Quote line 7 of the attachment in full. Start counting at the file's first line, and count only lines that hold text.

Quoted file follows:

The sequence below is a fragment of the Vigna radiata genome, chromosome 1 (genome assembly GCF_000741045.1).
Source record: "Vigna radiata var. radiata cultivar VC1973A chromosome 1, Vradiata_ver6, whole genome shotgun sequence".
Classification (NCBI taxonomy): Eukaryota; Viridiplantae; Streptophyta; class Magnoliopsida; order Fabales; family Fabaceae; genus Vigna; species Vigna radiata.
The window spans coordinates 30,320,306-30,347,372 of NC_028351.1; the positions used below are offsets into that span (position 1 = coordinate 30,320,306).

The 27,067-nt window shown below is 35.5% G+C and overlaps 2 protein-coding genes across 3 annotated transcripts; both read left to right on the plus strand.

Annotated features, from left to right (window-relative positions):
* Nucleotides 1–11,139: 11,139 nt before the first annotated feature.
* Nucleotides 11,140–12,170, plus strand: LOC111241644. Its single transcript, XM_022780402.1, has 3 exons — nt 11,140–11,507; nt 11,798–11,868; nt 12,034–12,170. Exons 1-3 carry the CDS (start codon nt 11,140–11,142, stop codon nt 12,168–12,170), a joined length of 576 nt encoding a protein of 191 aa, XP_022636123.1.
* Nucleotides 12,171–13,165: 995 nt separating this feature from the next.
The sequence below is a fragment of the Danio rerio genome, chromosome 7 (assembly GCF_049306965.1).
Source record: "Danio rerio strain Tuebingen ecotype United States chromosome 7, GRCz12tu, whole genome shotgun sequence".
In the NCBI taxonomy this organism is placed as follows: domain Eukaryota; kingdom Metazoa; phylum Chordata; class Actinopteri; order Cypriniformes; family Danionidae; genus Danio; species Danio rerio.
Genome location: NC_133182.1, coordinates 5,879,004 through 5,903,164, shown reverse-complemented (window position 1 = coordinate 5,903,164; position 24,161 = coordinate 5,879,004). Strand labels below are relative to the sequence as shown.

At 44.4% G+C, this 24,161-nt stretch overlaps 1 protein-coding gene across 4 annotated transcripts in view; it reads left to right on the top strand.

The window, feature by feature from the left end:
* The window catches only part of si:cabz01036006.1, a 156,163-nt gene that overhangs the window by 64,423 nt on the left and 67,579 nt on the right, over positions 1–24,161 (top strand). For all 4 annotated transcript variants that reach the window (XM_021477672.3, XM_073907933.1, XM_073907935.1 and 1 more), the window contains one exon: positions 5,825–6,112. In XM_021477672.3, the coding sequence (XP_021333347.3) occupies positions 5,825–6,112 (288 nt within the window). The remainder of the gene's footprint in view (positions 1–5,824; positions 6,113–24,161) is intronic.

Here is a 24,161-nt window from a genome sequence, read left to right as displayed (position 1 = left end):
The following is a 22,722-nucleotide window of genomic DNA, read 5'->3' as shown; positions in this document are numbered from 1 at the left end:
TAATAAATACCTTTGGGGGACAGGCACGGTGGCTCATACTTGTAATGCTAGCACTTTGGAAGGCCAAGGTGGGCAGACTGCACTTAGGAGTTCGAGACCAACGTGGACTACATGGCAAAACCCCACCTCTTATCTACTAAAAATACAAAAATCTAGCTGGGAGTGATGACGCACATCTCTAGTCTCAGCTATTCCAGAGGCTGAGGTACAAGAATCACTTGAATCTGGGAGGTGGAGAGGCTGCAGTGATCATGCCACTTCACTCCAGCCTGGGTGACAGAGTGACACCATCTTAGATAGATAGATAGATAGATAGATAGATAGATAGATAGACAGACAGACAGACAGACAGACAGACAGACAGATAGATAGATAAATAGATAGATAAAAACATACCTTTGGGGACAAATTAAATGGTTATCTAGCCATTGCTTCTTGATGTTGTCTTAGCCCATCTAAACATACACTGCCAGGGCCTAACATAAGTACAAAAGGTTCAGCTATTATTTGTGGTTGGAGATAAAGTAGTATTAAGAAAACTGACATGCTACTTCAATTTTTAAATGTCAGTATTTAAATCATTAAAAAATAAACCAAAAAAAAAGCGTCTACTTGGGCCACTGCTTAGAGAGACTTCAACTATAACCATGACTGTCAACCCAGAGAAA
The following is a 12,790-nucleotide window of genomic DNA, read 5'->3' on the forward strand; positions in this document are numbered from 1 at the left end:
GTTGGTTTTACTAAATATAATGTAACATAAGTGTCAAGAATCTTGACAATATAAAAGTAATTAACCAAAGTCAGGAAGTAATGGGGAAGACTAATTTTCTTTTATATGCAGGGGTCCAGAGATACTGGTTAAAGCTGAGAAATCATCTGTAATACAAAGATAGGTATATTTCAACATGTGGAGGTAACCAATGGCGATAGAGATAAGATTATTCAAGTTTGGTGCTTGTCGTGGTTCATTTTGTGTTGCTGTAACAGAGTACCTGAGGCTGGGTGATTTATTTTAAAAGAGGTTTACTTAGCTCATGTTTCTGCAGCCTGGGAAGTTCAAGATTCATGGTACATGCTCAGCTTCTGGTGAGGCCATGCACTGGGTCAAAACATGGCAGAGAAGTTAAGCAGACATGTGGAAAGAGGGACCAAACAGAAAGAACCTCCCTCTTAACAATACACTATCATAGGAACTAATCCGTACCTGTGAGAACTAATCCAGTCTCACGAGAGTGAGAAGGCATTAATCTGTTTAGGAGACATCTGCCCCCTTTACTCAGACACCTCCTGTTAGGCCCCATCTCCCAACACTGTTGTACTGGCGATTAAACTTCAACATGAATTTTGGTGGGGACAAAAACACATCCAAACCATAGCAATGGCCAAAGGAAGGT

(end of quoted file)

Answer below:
* Nucleotides 1–11,139: 11,139 nt before the first annotated feature.